Artist: The Wise Man’s Fear
Album: Valley of Kings
When Patrick Rothfuss began writing his series of novels known as the Kingkiller Chronicles, he probably didn’t expect the cult hit he would soon have on his hands. With the (heavily) rumored third installment, Doors of Stone coming in August, its only fair that the band titled after the series’ second book, The Wise Man’s Fear, break their silence with Valley of Kings, a whimsical, fantasy-tinted metalcore record that runs the gamut between earth-splittingly heavy and ethereal and atmospheric. Valley of Kings sees the band incorporating more of the aggressive elements that made their debut release hit so hard, all while still having a heavy hand with the more melodic and “fantastic” elements that give the band their “fantasy-core” moniker. With Valley of Kings hitting on most of the things a solid metalcore record should hit on, the question is truly this: does the record truly feel kingly?
Valley of Kings has songs that feel as though they could be B-sides to a contemporary deathcore record, songs that feel almost post-hardcore or alternative in nature and songs that run right in the middle of that somewhat striking divide. Sounds good, right? It is—with percussion that sounds like booming cannons, especially on record heavy-hitters “Firefall” and “Tree of Life.” Meanwhile, “The River and the Rock” and “Breath of the Wild” see the monstrous percussion serving as an anchor for the otherwise ethereal nature of the high-flying guitars and symphonic elements that transport the listener into a faraway paradise. The middle is found in songs like the lead single, “The Relics of Nihlux,” where catchy choruses trade off with crunchy breakdowns. Here, thick, rumbling bass keeps the elements tight, allowing for smooth transitions in and out of bone-snapping bouts of heaviness. With all this said, the stand-out segments are often found in the record’s heavier cuts. Take “Tree of Life” for example—perhaps the only song I can off-the-cuff recall that contains a breakdown led by a woodwind instrument. Meanwhile, “Firefall” is simply vicious, stopping at nothing to end the record on a ruthless note. Here, the leads sound like something double-dropped out of an Oceano record, with vocals to match. These are in stark contrast to much of the record—even well-balanced closer, “Valley of Kings,” which, despite confidently striding the metalcore middle-ground, feels choppy and somewhat disjointed, lacking many of the transitions that makes the rest of Valley of Kings flow so well.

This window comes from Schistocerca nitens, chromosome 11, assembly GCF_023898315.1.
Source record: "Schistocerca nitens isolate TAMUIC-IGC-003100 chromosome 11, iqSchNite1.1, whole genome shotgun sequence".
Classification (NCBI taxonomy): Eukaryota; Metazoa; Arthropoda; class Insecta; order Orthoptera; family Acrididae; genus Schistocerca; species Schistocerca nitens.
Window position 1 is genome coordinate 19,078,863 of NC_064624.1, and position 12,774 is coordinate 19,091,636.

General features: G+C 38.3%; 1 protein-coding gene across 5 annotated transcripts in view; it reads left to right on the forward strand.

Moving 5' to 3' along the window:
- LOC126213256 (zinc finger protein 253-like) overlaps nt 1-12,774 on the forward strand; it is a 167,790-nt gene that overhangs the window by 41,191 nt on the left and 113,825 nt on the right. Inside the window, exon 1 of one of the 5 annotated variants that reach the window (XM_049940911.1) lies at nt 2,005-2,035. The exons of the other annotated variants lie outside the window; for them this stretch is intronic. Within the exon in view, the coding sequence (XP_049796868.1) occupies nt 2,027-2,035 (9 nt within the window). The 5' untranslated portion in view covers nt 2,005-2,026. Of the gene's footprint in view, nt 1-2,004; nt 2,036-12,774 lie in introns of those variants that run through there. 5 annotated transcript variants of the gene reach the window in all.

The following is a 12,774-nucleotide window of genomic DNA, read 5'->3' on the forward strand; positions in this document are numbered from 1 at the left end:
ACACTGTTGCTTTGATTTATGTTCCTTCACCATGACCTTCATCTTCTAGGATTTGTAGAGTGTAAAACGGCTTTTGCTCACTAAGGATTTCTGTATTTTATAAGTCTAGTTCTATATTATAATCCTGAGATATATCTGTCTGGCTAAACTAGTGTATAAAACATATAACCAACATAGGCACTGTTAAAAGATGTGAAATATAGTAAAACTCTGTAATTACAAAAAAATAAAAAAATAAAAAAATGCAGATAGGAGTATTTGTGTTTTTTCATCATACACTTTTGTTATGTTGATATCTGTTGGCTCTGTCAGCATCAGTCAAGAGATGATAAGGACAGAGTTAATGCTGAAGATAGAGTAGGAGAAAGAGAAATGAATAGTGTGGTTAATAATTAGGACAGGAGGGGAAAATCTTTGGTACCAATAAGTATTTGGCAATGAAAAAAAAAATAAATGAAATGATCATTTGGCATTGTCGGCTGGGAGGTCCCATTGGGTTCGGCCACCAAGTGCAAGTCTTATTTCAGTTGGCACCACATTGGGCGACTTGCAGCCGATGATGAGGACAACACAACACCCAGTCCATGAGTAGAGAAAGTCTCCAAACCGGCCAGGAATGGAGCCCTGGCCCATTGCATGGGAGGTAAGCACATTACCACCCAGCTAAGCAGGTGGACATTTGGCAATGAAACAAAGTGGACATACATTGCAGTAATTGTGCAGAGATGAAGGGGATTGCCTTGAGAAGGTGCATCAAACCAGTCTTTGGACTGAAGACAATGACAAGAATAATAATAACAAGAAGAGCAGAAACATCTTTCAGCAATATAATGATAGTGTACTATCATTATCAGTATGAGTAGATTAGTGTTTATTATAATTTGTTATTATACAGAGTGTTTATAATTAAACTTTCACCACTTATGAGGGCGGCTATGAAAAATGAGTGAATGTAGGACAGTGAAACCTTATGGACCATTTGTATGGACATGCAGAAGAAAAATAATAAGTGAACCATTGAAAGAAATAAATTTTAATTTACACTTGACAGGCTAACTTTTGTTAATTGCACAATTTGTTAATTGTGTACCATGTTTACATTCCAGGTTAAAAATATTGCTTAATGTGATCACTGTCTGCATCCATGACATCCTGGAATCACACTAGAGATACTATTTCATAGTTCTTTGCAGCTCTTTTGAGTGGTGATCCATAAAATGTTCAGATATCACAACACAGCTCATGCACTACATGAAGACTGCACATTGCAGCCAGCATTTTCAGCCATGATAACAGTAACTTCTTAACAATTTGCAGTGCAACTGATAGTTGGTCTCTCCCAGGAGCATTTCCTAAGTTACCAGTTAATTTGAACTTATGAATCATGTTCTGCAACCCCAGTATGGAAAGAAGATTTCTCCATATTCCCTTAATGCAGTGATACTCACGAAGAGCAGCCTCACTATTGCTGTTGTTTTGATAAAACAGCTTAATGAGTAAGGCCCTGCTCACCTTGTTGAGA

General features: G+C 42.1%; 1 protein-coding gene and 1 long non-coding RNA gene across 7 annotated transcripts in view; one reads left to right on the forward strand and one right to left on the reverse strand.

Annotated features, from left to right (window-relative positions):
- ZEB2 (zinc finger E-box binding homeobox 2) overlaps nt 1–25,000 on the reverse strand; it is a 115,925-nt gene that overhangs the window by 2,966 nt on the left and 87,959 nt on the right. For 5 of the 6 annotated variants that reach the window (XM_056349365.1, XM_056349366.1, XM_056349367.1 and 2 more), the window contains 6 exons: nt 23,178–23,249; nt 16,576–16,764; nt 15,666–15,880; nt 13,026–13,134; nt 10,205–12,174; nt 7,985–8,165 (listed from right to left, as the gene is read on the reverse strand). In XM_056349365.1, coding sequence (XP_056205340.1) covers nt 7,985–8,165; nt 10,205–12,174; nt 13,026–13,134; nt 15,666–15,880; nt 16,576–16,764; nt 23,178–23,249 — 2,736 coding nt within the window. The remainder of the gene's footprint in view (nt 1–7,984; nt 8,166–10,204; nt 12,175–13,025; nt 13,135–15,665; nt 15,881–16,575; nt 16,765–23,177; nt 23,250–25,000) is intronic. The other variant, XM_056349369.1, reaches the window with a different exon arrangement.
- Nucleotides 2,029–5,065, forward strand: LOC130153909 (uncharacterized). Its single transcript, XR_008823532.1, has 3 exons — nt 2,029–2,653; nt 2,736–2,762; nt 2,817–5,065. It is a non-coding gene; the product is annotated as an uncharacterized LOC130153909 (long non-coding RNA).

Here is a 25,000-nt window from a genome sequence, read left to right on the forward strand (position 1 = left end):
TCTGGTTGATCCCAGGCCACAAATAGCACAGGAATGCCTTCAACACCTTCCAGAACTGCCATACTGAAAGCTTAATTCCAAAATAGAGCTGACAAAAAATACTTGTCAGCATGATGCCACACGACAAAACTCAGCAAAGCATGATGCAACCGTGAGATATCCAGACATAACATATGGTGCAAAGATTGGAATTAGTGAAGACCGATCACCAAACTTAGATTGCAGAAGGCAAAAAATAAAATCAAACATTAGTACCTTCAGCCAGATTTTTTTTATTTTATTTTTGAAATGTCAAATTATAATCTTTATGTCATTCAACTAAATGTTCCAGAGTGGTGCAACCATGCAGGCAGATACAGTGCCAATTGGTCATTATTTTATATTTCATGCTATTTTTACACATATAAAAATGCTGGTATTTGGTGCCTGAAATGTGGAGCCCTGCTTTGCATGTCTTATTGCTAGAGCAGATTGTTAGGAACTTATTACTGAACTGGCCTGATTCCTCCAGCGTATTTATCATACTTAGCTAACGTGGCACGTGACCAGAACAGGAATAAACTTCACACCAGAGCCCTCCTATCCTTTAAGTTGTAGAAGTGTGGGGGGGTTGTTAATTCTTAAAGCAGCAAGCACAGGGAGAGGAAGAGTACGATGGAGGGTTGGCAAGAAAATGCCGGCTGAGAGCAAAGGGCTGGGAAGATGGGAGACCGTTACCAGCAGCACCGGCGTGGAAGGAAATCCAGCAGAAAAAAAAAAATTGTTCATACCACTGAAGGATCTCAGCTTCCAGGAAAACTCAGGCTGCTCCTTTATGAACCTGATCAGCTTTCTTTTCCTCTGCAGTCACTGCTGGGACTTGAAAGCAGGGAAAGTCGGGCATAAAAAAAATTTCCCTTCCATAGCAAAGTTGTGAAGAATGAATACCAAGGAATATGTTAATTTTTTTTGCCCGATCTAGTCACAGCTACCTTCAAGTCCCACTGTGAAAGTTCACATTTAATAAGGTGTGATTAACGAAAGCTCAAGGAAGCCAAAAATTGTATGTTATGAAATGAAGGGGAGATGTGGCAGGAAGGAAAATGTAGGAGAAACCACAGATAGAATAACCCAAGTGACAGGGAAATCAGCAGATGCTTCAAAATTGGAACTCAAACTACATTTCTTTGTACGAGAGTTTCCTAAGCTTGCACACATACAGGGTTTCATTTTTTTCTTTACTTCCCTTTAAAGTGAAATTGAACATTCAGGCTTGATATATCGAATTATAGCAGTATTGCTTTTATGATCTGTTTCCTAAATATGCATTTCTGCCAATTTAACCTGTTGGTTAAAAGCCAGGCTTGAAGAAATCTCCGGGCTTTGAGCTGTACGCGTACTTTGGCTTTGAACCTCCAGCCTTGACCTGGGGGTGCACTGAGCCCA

Vocally, The Wise Man’s Fear are archetypal for their genre—with harsh, grating screams that segue smoothly into soaring cleanly-sung segments. Songs like “Breath of the Wild” lean more heavily towards singing—featuring them in near-entirety, while “Firefall” is as grisly as the instrumentation would have one expect. Those songs, along with “Tree of Life” and “What Went Wrong” are excellent examples of vocal dynamism and range, but as a whole, much of the vocal element is simply nondescript. The Wise Man’s Fear’s vocal component neither hinders the band, nor does it massively help the band, other than some moments of exception. One of these is the patterning and candor towards the end of “Tree of Life,” or the sheer power within “Firefall.” Another element worth noting that truly makes The Wise Man’s Fear work as well as they do conceptually would be the lyrical component. Without sounding or feeling like you’re reading a book on tape, The Wise Man’s Fear expertly provide a loosely literary, immensely fantastical atmosphere and concept to their music, setting them apart from the droves of modern metalcore acts abusing the heavy-soft dynamic.
Valley of Kings is a solid record. With some truly exceptional bits adding replay value, a strong concept and excellently crafted lyrics that convey a sense of powerful storytelling, The Wise Man’s Fear do a lot right. However, much of the record is somewhat bland, leaving little to separate many of the songs that crowd the record’s middle stretch. It might be prudent to assert that cutting several of the middle songs and leaving the first and last three might have made a stronger EP than the existing full length—however, none of the record is truly bad, and much of it sees The Wise Man’s Fear really getting increasingly comfortable in their “fantasy-core” role.
For Fans Of: Like Moths to Flames, From Atlantis, Confide
By: Connor Welsh